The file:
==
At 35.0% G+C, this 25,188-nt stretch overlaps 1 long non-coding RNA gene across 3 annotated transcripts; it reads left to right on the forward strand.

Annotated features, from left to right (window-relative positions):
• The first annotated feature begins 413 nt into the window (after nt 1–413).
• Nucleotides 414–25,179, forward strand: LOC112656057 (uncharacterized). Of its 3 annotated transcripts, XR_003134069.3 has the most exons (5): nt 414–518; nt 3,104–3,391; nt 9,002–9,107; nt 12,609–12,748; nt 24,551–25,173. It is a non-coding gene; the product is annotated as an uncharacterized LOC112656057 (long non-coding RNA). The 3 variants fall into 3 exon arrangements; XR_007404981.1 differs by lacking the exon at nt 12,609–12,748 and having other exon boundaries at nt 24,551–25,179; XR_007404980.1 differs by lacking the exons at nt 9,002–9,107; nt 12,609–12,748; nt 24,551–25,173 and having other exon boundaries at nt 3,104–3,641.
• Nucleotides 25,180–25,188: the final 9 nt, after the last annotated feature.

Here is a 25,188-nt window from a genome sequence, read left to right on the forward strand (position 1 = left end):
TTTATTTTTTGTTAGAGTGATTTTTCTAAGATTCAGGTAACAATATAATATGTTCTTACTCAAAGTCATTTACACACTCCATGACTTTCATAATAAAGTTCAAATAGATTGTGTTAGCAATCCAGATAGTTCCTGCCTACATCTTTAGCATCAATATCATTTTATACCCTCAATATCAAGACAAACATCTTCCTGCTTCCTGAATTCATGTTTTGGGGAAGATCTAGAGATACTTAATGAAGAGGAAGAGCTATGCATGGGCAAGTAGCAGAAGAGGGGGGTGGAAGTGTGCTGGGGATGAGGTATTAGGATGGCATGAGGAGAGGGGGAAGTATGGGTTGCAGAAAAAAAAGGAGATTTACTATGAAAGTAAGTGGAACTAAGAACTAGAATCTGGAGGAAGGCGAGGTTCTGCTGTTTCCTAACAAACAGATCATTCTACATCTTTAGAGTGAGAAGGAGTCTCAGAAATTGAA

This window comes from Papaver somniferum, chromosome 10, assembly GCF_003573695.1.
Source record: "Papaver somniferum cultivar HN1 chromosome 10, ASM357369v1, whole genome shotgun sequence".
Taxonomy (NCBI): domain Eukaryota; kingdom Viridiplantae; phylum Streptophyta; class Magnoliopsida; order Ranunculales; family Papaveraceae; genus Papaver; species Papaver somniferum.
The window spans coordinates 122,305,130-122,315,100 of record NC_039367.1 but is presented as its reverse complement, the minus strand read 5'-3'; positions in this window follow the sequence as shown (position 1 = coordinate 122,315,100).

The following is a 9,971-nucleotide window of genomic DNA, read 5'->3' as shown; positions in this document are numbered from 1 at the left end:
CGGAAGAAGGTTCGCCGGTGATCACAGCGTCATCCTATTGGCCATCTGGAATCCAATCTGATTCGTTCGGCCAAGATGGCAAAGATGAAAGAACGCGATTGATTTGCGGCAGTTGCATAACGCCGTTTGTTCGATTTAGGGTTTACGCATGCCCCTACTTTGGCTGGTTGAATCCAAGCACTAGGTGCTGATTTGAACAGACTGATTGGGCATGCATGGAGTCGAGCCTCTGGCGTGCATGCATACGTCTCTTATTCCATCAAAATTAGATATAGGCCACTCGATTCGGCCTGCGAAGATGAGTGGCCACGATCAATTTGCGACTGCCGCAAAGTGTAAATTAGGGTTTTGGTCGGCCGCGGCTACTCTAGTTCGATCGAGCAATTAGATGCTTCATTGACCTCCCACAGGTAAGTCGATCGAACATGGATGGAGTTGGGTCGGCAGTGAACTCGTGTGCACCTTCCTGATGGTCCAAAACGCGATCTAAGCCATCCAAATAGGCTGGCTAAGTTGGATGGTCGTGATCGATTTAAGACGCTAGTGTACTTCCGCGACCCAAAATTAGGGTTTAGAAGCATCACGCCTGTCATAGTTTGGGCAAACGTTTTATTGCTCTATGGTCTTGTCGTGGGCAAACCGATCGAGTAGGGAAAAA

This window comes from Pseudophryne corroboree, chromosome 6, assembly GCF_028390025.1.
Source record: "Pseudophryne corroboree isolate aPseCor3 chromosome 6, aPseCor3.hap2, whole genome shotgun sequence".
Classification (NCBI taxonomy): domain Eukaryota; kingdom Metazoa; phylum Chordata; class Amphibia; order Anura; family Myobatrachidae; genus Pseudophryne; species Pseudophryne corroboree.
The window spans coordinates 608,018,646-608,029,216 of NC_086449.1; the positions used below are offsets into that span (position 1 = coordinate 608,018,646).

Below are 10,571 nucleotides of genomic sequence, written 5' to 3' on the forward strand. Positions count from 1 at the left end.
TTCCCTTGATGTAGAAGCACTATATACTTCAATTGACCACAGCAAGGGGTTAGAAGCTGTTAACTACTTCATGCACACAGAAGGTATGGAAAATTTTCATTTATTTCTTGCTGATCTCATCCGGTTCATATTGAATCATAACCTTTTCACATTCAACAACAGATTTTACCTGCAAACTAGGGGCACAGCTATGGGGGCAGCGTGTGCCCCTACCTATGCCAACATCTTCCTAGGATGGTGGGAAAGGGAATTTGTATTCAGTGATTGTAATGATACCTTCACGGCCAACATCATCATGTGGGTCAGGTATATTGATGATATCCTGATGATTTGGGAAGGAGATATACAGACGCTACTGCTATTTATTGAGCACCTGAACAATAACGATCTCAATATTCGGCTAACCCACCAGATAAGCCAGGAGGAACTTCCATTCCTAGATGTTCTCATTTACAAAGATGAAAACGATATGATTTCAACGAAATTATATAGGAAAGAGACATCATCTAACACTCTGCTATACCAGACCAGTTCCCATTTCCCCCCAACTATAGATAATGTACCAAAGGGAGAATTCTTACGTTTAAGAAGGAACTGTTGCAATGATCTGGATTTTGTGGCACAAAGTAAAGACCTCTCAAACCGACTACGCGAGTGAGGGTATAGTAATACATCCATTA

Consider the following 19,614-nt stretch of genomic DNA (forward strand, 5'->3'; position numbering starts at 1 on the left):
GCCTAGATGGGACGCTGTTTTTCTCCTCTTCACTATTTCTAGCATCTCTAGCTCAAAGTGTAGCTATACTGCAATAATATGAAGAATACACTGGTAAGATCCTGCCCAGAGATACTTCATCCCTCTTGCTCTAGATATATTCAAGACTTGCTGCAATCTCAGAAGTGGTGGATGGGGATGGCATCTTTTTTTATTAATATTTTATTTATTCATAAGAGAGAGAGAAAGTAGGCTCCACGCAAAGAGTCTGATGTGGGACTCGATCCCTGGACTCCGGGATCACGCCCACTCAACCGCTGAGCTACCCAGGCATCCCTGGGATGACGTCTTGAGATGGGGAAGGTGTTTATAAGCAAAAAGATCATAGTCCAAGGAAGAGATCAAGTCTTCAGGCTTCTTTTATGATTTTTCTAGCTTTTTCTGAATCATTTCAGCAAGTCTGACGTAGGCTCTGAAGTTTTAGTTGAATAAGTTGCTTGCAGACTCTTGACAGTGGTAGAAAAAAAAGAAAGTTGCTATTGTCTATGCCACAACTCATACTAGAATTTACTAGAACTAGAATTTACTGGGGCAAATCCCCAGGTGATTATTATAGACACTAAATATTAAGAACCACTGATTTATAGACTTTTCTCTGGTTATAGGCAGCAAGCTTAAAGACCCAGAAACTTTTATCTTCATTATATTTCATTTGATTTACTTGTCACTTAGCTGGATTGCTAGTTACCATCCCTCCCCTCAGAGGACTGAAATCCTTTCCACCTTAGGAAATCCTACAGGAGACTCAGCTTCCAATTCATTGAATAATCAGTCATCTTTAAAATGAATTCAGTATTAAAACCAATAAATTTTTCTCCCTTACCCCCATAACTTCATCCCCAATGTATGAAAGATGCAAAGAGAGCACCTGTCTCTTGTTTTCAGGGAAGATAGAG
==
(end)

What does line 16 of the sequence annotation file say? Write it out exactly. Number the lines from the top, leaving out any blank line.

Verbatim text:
Classification (NCBI taxonomy): domain Eukaryota; kingdom Metazoa; phylum Chordata; class Amphibia; order Anura; family Myobatrachidae; genus Pseudophryne; species Pseudophryne corroboree.